My MLCers keeps saying ‘I’m sorry you feel that way’ to me. What does that mean—isn’t that what I’m supposed to be saying to him?

There are a few reasons someone might say this.

Your MLCer could be reading this site and repeating the advice back to you
This has happened before. So what is their motivation? Some MLCers do this to taunt their LBS.
When your MLCers says the validation, are they saying it as though they are trying to tease you and incite you to emotions? Basically, does it seem that they are trying to be mean?
Maybe they are trying to use your pop-psychology against to prove it doesn’t work. In this case it could still be a taunt, but they may try and sound genuine to fool you.
Maybe having read it here, they think it sounds like a good idea and have added it to their own toolbox.

It’s a well-known phrase and tactic
Maybe your MLCer has been reading or receiving advice about validating you. There’s nothing wrong with that. The phrase has become known and they may be genuinely letting you know they accept your feelings and the differences in your feelings—though often MLCers are not willing to even consider your feelings, so that is rare or part of cycling; MLCer do have moments of clarity and empathy. Or they are saying it to be dismissive. Maybe you are trying to keep a discussion going and they just want to end it-they are feeling pursued. The phrase then becomes dismissive because it’s not meant as a validation, but to shut you up.

There is quite a bit of misunderstanding—and thus misuse of the phrase. Some think it is an apology—understandable since it includes I’m sorry. But an apology is something you give for an action you performed and for which you regret; it’s part of making amends. The validatory phrase has no intention of being an apology, but your MLCer may not know that and they could be using it to give the appearance of an apology.

I’m sorry you feel that way is a starter phrase for validating. It is non-specific and if used too often becomes its opposite—invalidating and dismissive. It’s something I recommend when you don’t know what to say that is specific regarding what it is the other person is feeling. But if you can it is better to say I’m sorry you’re feeling… and then identify the feeling, emotion or actions which may be yours. It is also important that you mean it. I can’t stress that enough—especially since it gets overused in order to dismiss.

I’m sorry you feel that I’ve been ignoring you when I haven’t answered the phone when you are calling.
That example is part of a continuing discussion, so you may need to follow it with an explanation as to why you have not been answering the phone. Maybe you weren’t home, maybe you were on the other line, maybe you were too busy for any calls or maybe you needed space from the drama and did not want to talk to your MLCer but would have answered calls from someone else. But if you don’t give a reason, your MLCer will fill in the blank with something negative that may be about how you hate them, you’re trying to keep the kids away or you’re plotting against them.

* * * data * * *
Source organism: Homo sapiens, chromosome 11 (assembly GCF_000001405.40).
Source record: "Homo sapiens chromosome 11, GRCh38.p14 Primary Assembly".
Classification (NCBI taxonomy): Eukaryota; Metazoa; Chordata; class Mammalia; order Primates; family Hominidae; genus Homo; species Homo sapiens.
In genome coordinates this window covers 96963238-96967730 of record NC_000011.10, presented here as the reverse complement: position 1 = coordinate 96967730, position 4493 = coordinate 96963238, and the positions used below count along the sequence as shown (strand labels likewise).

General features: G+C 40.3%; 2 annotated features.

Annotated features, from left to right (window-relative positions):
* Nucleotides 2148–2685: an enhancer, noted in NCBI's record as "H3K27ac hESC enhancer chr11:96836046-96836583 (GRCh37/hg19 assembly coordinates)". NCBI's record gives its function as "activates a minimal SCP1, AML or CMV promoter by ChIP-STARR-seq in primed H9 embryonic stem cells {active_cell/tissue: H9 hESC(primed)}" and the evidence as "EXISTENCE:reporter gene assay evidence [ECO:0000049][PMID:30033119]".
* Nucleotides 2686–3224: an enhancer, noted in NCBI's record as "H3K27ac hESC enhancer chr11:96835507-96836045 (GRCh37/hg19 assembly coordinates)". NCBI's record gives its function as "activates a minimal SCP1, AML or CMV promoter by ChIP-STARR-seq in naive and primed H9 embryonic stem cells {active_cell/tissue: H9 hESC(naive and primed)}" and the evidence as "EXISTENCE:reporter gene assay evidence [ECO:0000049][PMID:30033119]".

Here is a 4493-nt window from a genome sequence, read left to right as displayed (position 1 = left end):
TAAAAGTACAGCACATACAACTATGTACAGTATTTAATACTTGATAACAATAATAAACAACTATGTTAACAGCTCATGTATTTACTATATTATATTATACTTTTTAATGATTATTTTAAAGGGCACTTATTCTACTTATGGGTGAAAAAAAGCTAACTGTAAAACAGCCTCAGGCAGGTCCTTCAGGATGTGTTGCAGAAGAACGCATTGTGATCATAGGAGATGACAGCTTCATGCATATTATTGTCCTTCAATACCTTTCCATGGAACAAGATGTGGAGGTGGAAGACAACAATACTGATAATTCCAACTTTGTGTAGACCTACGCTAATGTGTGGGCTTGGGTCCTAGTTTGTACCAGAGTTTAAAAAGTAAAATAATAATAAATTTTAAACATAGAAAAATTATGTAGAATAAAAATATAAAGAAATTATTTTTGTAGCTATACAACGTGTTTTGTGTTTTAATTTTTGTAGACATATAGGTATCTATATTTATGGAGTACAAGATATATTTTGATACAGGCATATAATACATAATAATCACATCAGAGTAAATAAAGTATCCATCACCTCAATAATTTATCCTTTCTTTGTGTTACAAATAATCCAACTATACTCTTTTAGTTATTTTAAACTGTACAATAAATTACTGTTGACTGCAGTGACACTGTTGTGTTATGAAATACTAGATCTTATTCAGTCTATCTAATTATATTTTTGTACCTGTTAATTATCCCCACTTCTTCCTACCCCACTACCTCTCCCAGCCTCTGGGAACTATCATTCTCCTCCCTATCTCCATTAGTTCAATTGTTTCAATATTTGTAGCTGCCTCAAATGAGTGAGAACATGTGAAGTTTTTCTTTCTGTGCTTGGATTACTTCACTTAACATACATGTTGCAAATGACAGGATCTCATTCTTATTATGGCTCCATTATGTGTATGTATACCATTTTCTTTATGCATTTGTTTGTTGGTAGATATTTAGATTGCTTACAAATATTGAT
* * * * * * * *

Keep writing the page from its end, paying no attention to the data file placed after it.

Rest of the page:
I’m sorry you feel that way is not a good line to use when the discussion is ongoing—at that time. So it’s something you can use to end the topic. Or when you are responding to something that needs no discussion such as an insult.

I hate you.
That is meant to hurt and not meant as a comment for further discussion. Usually a person who says they hate you does not want to continue the conversation so that you can find out why? If necessary, you can delve deeper when they are willing to be more polite and rational.

Context: A discussion about divorce. The MLCer wants a divorce and you do not. This example is one from my own story.
You’re just being vindictive.
This is not a discussion where the two of you are going to meet in the middle. You may be legally forced to negotiate if there is a divorce in process, but that does not mean you are going to agree with what you are being forced to do. There is no need to continue this discussion—it’s been hashed out already and it’s a stalemate. The I’m sorry you feel that way is a validation that you are in disagreement, and you accept that—you are agreeing to disagree.

Has your MLCer siad I’m sorry you feel that way to you? And if so, in what context? Did it feel as though they were trying to be dismissive, offer an insincere apology or use something in your tool box against you?


Help! My MLCer is Validating Me, Isn’t that My Job?2 Comments

  1. We have been marriage for 14 yrs he is 37 and I am 38 My husband is going through MLC. He left me and the kids I found out he is still with the woman he cheated on me before. I want him back home but he does not want it he is considering not to come back home ever again . I still love him I want him back home. Please advice?

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